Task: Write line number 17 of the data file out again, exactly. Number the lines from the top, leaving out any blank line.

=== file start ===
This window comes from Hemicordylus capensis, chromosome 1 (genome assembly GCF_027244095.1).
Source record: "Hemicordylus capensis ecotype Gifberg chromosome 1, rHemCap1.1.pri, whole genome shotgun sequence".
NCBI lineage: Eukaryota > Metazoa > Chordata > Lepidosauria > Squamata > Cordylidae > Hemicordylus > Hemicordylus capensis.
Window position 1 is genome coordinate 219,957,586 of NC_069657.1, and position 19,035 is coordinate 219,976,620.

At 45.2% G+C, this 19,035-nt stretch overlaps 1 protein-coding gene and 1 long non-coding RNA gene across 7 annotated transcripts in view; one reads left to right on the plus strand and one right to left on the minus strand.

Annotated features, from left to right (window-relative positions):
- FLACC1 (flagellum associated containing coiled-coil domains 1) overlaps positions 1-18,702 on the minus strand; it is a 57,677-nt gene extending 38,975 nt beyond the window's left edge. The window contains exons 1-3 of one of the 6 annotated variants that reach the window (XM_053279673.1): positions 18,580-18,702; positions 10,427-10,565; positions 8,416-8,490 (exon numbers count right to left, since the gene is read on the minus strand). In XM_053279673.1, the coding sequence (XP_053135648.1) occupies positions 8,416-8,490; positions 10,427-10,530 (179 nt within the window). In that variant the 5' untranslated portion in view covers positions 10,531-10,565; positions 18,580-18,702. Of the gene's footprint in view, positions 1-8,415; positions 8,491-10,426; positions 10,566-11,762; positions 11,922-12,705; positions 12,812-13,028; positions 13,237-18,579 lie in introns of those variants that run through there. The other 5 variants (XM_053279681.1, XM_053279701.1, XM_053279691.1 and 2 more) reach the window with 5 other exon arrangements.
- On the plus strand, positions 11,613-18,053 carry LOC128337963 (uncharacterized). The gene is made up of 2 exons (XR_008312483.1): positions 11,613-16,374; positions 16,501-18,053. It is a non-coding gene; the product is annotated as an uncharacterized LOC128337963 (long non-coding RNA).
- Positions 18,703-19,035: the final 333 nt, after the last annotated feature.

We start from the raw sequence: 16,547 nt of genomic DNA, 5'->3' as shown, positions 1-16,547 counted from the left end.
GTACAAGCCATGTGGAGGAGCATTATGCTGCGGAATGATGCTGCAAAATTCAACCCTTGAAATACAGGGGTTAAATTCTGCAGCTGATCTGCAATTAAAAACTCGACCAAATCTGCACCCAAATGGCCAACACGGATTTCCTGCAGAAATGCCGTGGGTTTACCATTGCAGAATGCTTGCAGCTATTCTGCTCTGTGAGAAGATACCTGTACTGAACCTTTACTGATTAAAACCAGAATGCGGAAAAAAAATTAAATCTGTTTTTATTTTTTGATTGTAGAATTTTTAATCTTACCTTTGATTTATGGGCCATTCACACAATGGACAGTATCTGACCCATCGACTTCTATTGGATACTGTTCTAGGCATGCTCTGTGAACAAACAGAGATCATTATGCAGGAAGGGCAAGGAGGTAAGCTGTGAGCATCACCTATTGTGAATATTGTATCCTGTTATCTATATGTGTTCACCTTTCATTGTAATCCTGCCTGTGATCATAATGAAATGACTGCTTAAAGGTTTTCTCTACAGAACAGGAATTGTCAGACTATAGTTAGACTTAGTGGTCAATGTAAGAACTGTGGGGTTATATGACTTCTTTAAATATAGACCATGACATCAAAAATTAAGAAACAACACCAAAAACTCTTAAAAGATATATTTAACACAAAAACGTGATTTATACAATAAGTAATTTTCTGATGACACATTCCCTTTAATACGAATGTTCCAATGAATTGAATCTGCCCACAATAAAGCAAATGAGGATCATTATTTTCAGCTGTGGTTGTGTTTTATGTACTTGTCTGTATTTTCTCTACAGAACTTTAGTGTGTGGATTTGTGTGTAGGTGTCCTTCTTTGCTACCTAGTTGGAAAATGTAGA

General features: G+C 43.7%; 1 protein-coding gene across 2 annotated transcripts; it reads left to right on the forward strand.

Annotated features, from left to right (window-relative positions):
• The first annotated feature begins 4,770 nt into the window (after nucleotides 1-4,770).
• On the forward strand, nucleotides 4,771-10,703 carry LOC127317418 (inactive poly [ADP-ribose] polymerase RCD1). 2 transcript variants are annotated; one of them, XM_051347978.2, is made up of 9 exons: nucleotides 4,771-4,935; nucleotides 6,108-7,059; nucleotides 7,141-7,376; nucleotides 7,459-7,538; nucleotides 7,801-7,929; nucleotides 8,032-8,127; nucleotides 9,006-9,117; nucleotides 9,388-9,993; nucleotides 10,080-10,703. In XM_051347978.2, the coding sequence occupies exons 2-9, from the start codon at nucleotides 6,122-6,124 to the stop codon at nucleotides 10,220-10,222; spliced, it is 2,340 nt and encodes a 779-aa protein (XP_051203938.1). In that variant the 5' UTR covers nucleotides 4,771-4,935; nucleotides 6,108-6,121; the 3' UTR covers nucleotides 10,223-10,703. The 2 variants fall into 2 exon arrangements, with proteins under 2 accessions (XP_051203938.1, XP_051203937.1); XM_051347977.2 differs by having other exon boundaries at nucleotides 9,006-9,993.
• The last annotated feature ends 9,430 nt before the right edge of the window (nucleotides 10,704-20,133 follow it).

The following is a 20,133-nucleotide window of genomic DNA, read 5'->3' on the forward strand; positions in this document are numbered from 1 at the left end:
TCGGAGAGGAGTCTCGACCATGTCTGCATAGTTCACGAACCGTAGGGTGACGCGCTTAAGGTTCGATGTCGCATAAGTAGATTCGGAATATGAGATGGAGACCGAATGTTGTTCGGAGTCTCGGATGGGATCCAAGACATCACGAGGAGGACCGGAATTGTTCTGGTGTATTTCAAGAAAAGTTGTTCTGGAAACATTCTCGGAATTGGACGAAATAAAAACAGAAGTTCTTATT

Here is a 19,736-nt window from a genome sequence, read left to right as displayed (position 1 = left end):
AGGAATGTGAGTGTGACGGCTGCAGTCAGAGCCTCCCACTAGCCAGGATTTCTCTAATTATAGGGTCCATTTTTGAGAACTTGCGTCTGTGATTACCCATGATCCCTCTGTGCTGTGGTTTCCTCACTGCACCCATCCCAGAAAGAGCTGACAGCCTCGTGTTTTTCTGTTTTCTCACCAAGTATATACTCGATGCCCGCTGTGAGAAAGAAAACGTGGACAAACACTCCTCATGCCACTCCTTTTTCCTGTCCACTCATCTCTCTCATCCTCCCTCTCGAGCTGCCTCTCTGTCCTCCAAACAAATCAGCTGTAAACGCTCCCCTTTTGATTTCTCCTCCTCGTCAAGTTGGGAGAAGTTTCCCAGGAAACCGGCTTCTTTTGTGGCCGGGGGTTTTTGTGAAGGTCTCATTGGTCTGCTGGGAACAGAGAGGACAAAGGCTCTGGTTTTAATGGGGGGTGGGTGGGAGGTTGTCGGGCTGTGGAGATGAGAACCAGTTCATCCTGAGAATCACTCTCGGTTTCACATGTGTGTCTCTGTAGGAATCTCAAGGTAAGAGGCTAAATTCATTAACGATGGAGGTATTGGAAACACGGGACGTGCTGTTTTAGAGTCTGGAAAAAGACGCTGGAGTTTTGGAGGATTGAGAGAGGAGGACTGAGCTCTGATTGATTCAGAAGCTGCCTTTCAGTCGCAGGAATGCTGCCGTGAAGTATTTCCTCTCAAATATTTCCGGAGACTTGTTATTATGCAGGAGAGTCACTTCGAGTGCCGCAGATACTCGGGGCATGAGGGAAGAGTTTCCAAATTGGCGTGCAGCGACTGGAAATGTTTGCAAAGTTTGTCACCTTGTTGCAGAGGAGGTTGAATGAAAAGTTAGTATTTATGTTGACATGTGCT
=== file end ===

The following is a 20,133-nucleotide window of genomic DNA, read 5'->3' on the forward strand; positions in this document are numbered from 1 at the left end: